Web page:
Second issue is, I've talked about responsiveness in our supply chain. This is a journey, and again, I'm not going to tell you what yard line we're on or give you a numerical score, but we are making significant and rapid progress, progress that is reflected in platforming product where we're buying fabrics over multi-season buys, positioning that fabric with key strategic vendors, giving us responsive capabilities, in some cases, to leave Open-to-Buy in season so that we can be back into product in season; in essence, buying what's working rather than guessing what's going to work.

The third thing is progress on inventory management. And a big step that we took forward was a couple of years ago where we brought all of our inventory pools across our online and our stores together. We've made further progress this year where we've leveraged our retail DCs to provide direct fulfillment capacity for our online business and we're continuing to take steps to make sure that we're stranding the least amount of inventory and getting every penny of gross margin out of all of our units across the entire business regardless of what store it's in or what channel it was brought to fulfill.

Second priority is experience. And on experience, I will call out a number of things that we're doing. We're modernizing our POS. I've talked about that before. We've built a number of omnichannel capabilities. We've virtualized our inventory so that we have access to all of our inventory across all of our demand. The thing that I am really excited about is the accelerating pace of mobile and the mobile experience that we have. Historically, we've operated our websites in two separate platforms. We're in the process of bringing those together on a fully responsively designed website. And most importantly, we're going through a cultural change inside the company of really thinking digital first and mobile first.

Historically in this business, the moment of truth was when a customer crossed the leased line into a store. Today, as a company, we are increasingly seeing the moment of truth is when a customer, through their phone, comes into our digital store and we either win or lose their affection, their engagement and ultimately their sales if we win or lose at that moment of truth.

And that creates for us both an opportunity, but also an imperative to move as fast as the customer is moving in mobile. This year, the bulk of our traffic will be mobile traffic to our digital space. That represents an opportunity because a great majority of that traffic is incremental, but it also means that we offer the customer an emotional, immersive, holistic, engaging brand experience along with what we have historically done extremely well, which is a very efficient e-commerce transactional experience.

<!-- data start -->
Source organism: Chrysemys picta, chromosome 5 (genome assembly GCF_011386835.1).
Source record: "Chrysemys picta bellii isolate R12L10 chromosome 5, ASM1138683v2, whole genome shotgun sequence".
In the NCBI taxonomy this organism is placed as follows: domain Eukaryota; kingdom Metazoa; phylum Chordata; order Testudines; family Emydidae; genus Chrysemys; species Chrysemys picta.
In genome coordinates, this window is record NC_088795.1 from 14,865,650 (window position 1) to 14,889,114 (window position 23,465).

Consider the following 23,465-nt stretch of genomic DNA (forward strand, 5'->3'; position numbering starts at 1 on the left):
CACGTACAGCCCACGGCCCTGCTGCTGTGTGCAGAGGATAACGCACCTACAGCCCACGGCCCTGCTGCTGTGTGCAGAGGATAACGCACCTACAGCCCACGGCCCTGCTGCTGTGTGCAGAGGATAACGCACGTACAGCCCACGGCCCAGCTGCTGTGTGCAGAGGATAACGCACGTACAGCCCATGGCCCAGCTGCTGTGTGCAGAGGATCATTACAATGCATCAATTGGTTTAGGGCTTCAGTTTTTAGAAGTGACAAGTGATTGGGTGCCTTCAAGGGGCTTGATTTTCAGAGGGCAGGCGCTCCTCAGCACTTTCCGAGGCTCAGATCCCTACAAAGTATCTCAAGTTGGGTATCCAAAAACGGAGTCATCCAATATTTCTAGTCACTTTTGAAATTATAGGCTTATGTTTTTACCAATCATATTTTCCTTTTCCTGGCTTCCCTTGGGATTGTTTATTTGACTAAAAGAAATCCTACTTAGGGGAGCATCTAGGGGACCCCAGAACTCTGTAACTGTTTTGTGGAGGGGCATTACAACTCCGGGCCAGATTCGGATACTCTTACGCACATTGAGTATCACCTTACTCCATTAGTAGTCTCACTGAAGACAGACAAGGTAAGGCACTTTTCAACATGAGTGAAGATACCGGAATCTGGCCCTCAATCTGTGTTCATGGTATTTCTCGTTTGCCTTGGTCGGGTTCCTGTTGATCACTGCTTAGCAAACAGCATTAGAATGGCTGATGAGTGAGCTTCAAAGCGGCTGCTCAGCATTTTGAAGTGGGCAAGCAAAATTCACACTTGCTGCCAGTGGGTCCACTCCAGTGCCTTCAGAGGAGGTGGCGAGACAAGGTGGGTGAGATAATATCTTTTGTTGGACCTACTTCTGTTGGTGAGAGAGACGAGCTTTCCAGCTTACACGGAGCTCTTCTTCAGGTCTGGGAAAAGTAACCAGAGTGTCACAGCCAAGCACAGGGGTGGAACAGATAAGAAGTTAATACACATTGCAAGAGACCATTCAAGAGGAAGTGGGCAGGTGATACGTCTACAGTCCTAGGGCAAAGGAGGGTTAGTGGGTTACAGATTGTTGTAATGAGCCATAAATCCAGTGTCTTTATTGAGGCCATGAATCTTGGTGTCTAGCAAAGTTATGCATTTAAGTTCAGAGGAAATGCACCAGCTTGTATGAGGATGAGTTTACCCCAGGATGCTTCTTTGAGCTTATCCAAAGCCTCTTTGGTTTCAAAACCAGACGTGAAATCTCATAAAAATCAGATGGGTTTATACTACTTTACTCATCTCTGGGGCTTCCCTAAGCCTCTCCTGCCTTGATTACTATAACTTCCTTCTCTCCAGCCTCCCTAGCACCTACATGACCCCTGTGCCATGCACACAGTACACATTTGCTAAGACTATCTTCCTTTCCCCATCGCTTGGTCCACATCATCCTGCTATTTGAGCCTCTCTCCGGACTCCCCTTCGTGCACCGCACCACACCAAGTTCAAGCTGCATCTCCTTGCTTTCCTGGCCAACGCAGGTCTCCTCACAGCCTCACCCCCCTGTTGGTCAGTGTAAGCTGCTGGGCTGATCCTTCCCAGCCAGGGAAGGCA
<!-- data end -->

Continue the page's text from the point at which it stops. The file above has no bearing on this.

The last priority is talent and the entire company sits on a foundation of talent. We've been able to attract and retain exceptional talent and I am committed to making sure that this company has the best talent in the industry lined up in our businesses and our functions.

As you all know yet, I've not named a permanent head of our Old Navy brand. When you have a seat like that that is empty which is one of the biggest seats in the business, I want to take my time to make sure that I understand looking forward what's the right profile of leadership for that seat and to understand our talent inside and outside the company in a way where I can make a decision that I feel is the best decision for the brand and the company.

Part of what I've spent my time on over the last few months is getting very deep into the Old Navy business, and I'll speak more about that in a moment, to really understand where are the growth opportunities, which are significant, but where are those growth opportunities inside of Old Navy and how do we map a leadership role against the pursuit of those growth opportunities.

I knew Old Navy pretty well several months ago. I've been much deeper with the team over there over the last few months. And what I will honestly and directly say to you is, as much as I was bullish about the opportunity in front of Old Navy before, for long-term continuous growth, I'm even that much more bullish today. I see a great brand and a compelling value proposition that I believe has the potential to hunt around the world. And I'm super excited about the growth prospects in front of that business.

So let's dive in, in a little bit more into each of the brands and just talk a little bit about my observations of 2015. So just to be clear, and I'll start with Old Navy since I was talking about Old Navy; four years of growth. That is a business that has demonstrated that the brand is strong and that the value proposition for masspirational fashion, on trend, appropriate to the brand with great quality that she perceives and understands for the entire family, that's a compelling value proposition.

We hit a bump in the road in Q4 and let me be clear about this. What happened in Q4, we have diagnosed and it was a combination of factors that unfortunately came together. First was we had a couple of style misses. We had a little bit of excess clearance inventory that we carried through. We had an unexpected drop of traffic, which has now for the most part corrected itself. The team is on it. I know we're making the right changes and I expect Old Navy to get back on track and continue to deliver the kind of market share leading performance that we've seen now over the course of the last four years.